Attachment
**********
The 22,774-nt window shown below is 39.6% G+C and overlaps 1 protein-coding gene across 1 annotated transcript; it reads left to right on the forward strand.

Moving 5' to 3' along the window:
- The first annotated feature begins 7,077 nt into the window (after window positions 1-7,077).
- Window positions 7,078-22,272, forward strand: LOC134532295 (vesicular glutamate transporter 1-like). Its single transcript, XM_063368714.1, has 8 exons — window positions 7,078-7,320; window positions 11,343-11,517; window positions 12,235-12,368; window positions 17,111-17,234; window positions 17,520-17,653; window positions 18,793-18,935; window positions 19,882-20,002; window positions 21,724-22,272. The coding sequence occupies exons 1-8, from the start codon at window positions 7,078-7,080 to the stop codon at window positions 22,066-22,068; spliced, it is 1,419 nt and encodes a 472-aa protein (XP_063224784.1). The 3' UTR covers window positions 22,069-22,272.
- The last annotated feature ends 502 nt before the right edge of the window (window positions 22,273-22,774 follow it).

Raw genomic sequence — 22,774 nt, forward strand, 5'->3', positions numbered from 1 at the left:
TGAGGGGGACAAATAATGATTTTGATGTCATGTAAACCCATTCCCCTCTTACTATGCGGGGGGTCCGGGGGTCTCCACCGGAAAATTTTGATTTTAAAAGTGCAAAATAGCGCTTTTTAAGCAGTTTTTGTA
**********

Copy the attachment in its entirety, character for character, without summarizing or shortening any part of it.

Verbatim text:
The 22,774-nt window shown below is 39.6% G+C and overlaps 1 protein-coding gene across 1 annotated transcript; it reads left to right on the forward strand.

Moving 5' to 3' along the window:
- The first annotated feature begins 7,077 nt into the window (after window positions 1-7,077).
- Window positions 7,078-22,272, forward strand: LOC134532295 (vesicular glutamate transporter 1-like). Its single transcript, XM_063368714.1, has 8 exons — window positions 7,078-7,320; window positions 11,343-11,517; window positions 12,235-12,368; window positions 17,111-17,234; window positions 17,520-17,653; window positions 18,793-18,935; window positions 19,882-20,002; window positions 21,724-22,272. The coding sequence occupies exons 1-8, from the start codon at window positions 7,078-7,080 to the stop codon at window positions 22,066-22,068; spliced, it is 1,419 nt and encodes a 472-aa protein (XP_063224784.1). The 3' UTR covers window positions 22,069-22,272.
- The last annotated feature ends 502 nt before the right edge of the window (window positions 22,273-22,774 follow it).

Raw genomic sequence — 22,774 nt, forward strand, 5'->3', positions numbered from 1 at the left:
TGAGGGGGACAAATAATGATTTTGATGTCATGTAAACCCATTCCCCTCTTACTATGCGGGGGGTCCGGGGGTCTCCACCGGAAAATTTTGATTTTAAAAGTGCAAAATAGCGCTTTTTAAGCAGTTTTTGTA